How far will restaurant-goers save?

Articles
November 14, 2011

How far will restaurant-goers save?

Are restaurants heading towards more a la carte service and meals, as diners aim to save? So far, tap water wins big.

Saving money goes hand in hand with eating and drinking healthier. Just as some shoppers have shed junk foods from their supermarket shopping lists to focus on staples, new NPD Group research shows a decline in beverage servings at restaurants.

On the rise is tap water. Over the past five years, restaurant traffic slipped by one percent, but total beverage servings other than tap water fell six percent. That’s a drop of 2.7 billion servings, notes the NPD report, Beverages at Foodservice:  Satisfying Our Thirst for Beverages. Meanwhile, since 2006, tap water servings rose by 2.8 billion to represent 8% of the 50 billion beverage servings at restaurants.

“Much of the declines in beverage servings are tied to the price/value relationship the consumer perceives,” says Bonnie Riggs, NPD restaurant industry analyst and report author.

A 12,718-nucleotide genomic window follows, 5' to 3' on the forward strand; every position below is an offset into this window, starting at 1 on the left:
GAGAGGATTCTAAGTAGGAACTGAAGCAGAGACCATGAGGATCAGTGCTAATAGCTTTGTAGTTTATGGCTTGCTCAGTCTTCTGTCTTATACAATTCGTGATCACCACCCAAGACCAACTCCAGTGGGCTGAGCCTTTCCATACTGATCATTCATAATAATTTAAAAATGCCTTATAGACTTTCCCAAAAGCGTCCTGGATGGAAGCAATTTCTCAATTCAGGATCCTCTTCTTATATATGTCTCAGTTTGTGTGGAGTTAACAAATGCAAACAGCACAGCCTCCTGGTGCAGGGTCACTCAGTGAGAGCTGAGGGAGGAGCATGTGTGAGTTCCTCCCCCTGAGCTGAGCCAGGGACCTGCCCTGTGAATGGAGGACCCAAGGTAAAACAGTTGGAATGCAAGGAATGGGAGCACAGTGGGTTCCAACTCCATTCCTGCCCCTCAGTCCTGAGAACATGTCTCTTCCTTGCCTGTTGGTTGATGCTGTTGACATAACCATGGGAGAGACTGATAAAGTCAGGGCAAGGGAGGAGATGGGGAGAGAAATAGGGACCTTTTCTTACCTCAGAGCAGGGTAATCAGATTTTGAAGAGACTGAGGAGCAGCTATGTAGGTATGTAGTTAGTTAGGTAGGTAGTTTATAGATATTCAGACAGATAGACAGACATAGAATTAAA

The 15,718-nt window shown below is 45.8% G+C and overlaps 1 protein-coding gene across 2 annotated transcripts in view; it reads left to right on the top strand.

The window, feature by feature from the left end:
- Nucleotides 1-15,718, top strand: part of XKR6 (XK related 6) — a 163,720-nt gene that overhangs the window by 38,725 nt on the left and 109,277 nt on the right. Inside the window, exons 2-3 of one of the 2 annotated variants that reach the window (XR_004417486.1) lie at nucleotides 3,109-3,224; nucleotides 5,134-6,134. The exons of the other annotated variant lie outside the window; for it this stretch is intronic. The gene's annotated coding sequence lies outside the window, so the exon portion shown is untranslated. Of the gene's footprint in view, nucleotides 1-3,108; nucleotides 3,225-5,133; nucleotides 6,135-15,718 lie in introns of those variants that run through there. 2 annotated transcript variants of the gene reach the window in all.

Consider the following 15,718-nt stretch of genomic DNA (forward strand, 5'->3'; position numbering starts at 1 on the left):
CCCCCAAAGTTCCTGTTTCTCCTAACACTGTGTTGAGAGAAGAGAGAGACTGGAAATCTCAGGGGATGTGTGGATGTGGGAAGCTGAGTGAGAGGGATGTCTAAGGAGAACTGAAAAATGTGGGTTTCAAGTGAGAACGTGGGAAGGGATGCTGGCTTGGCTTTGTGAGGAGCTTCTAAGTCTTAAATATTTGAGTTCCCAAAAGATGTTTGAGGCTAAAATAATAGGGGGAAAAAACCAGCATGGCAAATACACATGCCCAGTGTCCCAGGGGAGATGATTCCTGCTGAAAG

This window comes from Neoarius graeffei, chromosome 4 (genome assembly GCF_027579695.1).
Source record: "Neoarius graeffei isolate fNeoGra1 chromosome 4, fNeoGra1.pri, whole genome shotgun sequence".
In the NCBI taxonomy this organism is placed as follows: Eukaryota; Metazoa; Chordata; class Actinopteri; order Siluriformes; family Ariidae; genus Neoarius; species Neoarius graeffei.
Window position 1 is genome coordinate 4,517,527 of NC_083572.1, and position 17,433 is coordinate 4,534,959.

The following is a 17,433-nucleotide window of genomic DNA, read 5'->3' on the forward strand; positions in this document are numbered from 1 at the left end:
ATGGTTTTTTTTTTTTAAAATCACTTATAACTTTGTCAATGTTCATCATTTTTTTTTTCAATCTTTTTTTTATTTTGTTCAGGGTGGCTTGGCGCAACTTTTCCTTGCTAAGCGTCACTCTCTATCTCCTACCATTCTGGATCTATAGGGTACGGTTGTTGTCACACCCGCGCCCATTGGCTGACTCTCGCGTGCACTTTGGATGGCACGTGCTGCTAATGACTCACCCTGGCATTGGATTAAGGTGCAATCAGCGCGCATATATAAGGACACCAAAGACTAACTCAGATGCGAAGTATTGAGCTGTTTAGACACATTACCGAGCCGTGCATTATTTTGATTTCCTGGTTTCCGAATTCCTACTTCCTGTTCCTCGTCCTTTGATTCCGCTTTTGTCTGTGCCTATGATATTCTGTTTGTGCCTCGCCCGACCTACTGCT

So The Lempert Report questions what else we will see in meal deconstruction at restaurants, as consumers try to hold the line on spending. Will people decline bread baskets and ask for discounts instead? Will they expect fewer condiments built into the price of menu items, and expect to pay only for the ones they use? Will they buy appetizers instead of main dishes? Will they request to pay less for off-hours dining?

Restaurateurs may soon walk the fine line between helping people save and potentially diminishing the eating-out experience.